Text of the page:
Let's take the standard form of the wave equation $u_{tt} = c^2u_{xx}$.

Then by the chain rule

$$

\frac{\partial}{\partial x} = \frac{\partial\xi}{\partial x}\frac{\partial}{\partial\xi} + \frac{\partial\eta}{\partial x}\frac{\partial}{\partial\eta} = \frac{\partial}{\partial\xi} + \frac{\partial}{\partial\eta}

$$

and

$$

\frac{\partial}{\partial t} = \frac{\partial\xi}{\partial t}\frac{\partial}{\partial\xi} + \frac{\partial\eta}{\partial t}\frac{\partial}{\partial\eta} = c\frac{\partial}{\partial\xi} - c\frac{\partial}{\partial\eta}.

$$

Therefore, the second derivatives are

\begin{alignat*}{3}

\frac{\partial^2 u}{\partial x^2} & = & \frac{\partial^2 u}{\partial\xi^2} + 2\frac{\partial^2 u}{\partial\xi\partial\eta} + \frac{\partial^2 u}{\partial\eta^2}\\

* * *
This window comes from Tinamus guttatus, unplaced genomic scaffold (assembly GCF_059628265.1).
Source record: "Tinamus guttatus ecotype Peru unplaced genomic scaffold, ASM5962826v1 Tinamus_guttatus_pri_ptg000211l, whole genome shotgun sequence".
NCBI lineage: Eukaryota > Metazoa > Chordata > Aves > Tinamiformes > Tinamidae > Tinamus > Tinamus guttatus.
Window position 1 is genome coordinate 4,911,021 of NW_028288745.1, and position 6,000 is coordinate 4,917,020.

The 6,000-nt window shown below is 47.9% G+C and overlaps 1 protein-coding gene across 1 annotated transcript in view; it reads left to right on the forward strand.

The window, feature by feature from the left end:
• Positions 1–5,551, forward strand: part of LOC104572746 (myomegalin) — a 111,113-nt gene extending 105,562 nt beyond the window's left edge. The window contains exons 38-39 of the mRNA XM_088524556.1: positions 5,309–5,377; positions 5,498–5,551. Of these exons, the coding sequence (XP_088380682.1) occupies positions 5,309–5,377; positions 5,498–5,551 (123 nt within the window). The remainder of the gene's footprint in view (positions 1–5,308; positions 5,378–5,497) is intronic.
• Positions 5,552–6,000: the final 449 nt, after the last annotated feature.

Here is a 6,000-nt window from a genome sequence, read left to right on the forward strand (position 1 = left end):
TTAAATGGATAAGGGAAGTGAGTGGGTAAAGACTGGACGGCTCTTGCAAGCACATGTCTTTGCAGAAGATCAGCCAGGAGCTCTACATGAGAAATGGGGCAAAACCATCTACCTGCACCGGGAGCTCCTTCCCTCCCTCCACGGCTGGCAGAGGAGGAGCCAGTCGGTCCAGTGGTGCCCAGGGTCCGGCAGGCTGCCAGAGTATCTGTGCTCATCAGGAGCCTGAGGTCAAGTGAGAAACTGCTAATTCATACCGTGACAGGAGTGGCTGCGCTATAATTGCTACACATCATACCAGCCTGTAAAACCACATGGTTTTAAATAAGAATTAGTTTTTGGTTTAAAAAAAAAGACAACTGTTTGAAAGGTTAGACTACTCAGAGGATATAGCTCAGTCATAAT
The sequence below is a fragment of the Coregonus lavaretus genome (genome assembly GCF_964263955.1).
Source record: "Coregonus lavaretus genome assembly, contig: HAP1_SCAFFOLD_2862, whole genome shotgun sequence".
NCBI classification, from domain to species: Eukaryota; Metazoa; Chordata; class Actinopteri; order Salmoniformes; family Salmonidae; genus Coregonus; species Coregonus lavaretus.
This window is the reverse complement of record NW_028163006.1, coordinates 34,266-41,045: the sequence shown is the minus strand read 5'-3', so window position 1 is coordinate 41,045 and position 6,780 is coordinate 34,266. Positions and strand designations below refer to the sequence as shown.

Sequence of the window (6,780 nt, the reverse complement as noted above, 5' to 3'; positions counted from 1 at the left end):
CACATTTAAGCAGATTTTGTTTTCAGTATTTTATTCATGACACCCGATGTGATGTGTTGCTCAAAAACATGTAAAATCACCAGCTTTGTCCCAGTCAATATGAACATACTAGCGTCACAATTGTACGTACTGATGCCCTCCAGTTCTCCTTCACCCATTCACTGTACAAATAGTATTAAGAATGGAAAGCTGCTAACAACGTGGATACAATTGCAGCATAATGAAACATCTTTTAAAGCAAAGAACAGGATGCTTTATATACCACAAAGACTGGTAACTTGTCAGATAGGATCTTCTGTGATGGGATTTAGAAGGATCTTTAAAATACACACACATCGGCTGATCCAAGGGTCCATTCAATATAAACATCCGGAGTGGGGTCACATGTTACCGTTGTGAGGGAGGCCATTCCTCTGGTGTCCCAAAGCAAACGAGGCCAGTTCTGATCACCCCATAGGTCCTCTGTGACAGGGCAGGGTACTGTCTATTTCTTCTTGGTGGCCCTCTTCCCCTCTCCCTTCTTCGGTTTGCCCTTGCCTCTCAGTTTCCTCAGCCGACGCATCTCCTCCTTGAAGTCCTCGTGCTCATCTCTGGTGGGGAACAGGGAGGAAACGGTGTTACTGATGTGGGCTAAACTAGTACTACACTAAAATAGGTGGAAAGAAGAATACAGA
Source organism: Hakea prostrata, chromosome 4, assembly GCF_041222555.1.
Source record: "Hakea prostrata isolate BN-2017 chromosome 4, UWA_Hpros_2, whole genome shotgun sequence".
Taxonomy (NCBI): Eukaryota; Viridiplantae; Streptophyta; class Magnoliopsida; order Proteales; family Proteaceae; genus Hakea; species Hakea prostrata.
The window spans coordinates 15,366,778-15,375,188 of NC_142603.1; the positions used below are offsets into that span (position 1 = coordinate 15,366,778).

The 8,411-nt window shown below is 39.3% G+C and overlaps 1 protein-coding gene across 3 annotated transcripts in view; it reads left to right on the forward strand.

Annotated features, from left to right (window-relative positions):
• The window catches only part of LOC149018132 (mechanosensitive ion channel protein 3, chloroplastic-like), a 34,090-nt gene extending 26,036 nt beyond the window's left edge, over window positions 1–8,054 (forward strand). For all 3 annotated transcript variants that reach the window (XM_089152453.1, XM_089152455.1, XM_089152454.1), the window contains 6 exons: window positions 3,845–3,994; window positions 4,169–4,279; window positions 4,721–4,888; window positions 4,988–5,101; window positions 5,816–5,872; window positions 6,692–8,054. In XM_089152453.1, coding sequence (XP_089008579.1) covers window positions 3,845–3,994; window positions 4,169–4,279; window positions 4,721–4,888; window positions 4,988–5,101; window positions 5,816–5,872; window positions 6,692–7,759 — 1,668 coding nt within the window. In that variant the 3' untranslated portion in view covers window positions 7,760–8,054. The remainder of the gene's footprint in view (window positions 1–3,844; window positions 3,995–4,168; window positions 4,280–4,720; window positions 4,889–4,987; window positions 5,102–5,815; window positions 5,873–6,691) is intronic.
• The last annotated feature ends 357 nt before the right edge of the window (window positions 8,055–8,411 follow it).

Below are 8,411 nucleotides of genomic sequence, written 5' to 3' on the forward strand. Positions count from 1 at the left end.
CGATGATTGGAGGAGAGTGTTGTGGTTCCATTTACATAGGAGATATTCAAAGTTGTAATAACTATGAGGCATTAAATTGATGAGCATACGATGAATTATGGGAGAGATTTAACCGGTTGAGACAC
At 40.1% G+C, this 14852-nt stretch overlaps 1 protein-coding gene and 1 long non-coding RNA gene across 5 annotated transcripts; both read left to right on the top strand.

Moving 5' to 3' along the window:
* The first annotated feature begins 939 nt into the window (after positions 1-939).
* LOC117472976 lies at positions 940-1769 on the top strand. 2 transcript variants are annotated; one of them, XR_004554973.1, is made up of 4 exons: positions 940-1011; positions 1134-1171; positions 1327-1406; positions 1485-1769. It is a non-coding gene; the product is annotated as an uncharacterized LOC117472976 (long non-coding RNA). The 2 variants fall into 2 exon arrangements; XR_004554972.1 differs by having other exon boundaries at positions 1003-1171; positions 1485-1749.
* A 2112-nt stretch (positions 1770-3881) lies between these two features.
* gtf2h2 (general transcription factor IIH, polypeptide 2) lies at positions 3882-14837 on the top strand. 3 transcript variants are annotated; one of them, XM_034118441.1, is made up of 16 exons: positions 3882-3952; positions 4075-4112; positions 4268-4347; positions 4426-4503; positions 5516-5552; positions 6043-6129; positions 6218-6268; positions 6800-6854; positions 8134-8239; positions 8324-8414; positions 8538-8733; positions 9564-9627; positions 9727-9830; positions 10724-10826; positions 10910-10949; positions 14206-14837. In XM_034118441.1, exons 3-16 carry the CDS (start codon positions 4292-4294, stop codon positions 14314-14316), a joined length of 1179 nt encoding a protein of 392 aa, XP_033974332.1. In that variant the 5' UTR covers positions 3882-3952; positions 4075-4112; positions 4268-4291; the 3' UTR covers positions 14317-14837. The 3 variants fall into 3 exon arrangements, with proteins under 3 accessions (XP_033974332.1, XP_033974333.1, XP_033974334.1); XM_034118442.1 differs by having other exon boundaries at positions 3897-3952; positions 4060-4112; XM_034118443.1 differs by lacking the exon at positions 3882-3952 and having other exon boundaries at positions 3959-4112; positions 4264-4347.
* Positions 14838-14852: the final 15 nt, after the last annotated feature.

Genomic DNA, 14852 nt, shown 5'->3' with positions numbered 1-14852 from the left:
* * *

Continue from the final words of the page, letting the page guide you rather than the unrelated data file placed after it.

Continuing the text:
\frac{\partial^2 u}{\partial t^2} & = & c^2\frac{\partial^2 u}{\partial\xi^2} - 2c^2\frac{\partial^2 u}{\partial\xi\partial\eta} + c^2\frac{\partial^2 u}{\partial\eta^2}

\end{alignat*}

Making the appropriate substitution, we have

\begin{alignat*}{3}

c^2\frac{\partial^2 u}{\partial\xi^2} - 2c^2\frac{\partial^2 u}{\partial\xi\partial\eta} + c^2\frac{\partial^2 u}{\partial\eta^2} & = & c^2\frac{\partial^2 u}{\partial\xi^2} + 2c^2\frac{\partial^2 u}{\partial\xi\partial\eta} + c^2\frac{\partial^2 u}{\partial\eta^2}\\

4c^2\frac{\partial^2 u}{\partial\xi\partial\eta} & = & 0\\

\frac{\partial^2 u}{\partial\xi\partial\eta} & = & 0

\end{alignat*}

Show that by integrating twice, once with respect to $\eta$ and once with respect to $\xi$, that the general form for $u$ is

\begin{alignat*}{3}

u(\xi,\eta) & = & F(\xi) + G(\eta)\\

u(x,t) & = & F(x + ct) + G(x - ct)

\end{alignat*}